How Logitech Uses Micro-Influencers to Promote Its Products

By: Jim Alkon

June 26, 2018

It took marketers and PR professionals a while to figure out that consumers are more apt to trust the word of a peer or a personality they gravitate toward rather than a carefully designed pitch or ad from the brand itself. As a result, influencer marketing has become a key part of many communication strategies. But there’s a lot to consider to achieve the desired result.

Krista Todd, VP, Global Communications, Logitech

As VP of global communications at Logitech, Krista Todd is no stranger to influencer marketing—it is among her core responsibilities. We asked Todd about her approach to influencer strategy.

How do you identify the right influencers for your audience?

It starts with knowing your audience and understanding your brand. Your next step is to search for influencers who already speak directly with that target audience. They already hold a tight relationship with them. Then it is time to listen, participate in their community and engage with their content to ensure compatibility. Don’t underestimate the importance of taking time to participate in their community first.

Big-time celebrities, micro-influencers, peers and colleagues—how do you decide what type of influencer is the right fit for your brand?

First, you need to understand your objectives. If you are looking for mass audiences and huge reach, you may want to use a celebrity or macro-influencers. If you want sustained enthusiasm to a core audience, you may want to leverage micro-influencers, who likely have highly engaged and niche audiences. And always consider using your employees as advocates for the brand in an always-on approach. They intimately know the company and can be your megaphone influencer.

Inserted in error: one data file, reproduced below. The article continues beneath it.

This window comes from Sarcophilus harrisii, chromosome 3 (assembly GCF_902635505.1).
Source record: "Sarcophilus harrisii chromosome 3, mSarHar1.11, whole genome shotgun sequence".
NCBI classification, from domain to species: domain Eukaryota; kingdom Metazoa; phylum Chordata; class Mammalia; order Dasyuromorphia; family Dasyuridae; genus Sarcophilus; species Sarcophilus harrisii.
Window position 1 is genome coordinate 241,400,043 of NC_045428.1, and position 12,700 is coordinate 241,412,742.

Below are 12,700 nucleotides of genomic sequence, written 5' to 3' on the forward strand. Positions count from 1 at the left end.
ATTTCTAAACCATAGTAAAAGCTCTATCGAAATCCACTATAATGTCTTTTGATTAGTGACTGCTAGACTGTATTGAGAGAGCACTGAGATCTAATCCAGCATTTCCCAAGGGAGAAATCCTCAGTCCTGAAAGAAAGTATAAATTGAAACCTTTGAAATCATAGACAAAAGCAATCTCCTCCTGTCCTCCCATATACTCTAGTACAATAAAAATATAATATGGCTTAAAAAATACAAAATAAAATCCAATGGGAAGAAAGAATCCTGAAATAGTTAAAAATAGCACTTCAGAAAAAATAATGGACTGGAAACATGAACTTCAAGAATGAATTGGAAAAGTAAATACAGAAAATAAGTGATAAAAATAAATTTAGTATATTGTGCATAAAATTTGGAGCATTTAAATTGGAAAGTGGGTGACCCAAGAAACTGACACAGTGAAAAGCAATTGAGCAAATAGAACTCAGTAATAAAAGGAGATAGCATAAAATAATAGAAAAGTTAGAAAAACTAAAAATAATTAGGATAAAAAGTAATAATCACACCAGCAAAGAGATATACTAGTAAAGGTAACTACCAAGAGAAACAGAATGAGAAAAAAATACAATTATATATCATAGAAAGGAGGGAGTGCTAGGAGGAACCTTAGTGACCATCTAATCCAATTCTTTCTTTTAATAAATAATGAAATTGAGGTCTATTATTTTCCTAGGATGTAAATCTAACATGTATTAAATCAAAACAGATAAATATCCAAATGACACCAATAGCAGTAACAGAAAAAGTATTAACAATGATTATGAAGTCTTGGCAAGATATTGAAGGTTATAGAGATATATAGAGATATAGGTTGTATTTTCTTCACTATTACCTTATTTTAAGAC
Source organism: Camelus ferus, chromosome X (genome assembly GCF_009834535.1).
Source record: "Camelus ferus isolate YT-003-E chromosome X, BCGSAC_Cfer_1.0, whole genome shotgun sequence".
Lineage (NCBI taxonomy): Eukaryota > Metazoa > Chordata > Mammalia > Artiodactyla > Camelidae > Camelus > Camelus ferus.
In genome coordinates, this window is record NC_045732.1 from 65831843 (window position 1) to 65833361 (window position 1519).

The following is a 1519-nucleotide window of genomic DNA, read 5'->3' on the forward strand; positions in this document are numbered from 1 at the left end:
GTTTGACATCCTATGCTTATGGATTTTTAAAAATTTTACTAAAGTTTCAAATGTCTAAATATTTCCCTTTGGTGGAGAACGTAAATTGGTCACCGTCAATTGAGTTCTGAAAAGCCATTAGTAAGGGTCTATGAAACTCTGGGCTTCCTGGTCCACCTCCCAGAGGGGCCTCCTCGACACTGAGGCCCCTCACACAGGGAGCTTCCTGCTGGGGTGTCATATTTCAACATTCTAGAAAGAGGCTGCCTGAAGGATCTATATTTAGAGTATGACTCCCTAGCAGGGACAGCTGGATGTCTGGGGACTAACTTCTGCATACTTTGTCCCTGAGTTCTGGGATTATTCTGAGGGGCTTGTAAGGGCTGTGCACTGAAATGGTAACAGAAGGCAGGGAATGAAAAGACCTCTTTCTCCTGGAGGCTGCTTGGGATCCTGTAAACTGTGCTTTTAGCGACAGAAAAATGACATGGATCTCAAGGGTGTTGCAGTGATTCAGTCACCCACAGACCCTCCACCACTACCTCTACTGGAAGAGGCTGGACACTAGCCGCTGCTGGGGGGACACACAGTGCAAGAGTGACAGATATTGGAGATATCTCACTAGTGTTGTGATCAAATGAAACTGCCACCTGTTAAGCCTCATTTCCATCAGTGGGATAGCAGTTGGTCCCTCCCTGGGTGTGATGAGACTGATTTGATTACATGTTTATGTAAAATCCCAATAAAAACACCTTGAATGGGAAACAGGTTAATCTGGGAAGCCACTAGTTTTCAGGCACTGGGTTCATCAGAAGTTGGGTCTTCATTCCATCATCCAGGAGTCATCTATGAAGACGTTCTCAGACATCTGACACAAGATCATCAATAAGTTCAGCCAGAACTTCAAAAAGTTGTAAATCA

Have recent FTC regulations changed the effectiveness of the concept?

The FTC helps guide disclosures, and that is a great thing. We need to be transparent with our consumers, and so do our influencers. What drives consumers to engage with content is not whether a post is sponsored or organic but instead whether it tells a meaningful story that resonates with them. If you focus on quality content and great storytelling then #ad or #sponsored shouldn’t impact the effectiveness.

Once you have identified the right influencer, how delicate a process is it to determine what they should say?

If you are doing influencer relations properly you provide guidance, but you let the creator do just that: create the content. You absolutely brief them in advance on what the brand stands for, explain to them what you love about their current content and how you see it fitting in with programs and objectives. This should provide them enough of a starting point so when you see their produced content there isn’t much editing needed.

Remember, it needs to come from them (not you), so it is critical they stay true to their creative direction. You’ll also see better, more positive engagement if you do.

Describe the process of managing and coaching influencers to be the most effective for your brand.

You’ll be successful if you make it a relationship, not a transaction. We’re both looking to have a mutually beneficial relationship, so being upfront around expectations, communication and success factors is key.

If you help the influencer understand the qualities that drew you to them and the content they have created that aligns with your brand, you are setting them up for success. Being open to their ideas and feedback along the way will also foster a two-way relationship that benefits both the influencer and the brand.

How do you track the effectiveness of an influencer marketing campaign?

There are many ways to track. There are dozens of different metrics available to look at from reach to engagement to conversions, but the most important metric is the one that aligns with your objective. And the learning you receive after the influencer campaign is more valuable than anything else because that should guide your influencer work moving forward.

We often spend more time planning and putting together a strategy and not enough time dissecting the results and identifying the learnings. That is where the gold can be found.

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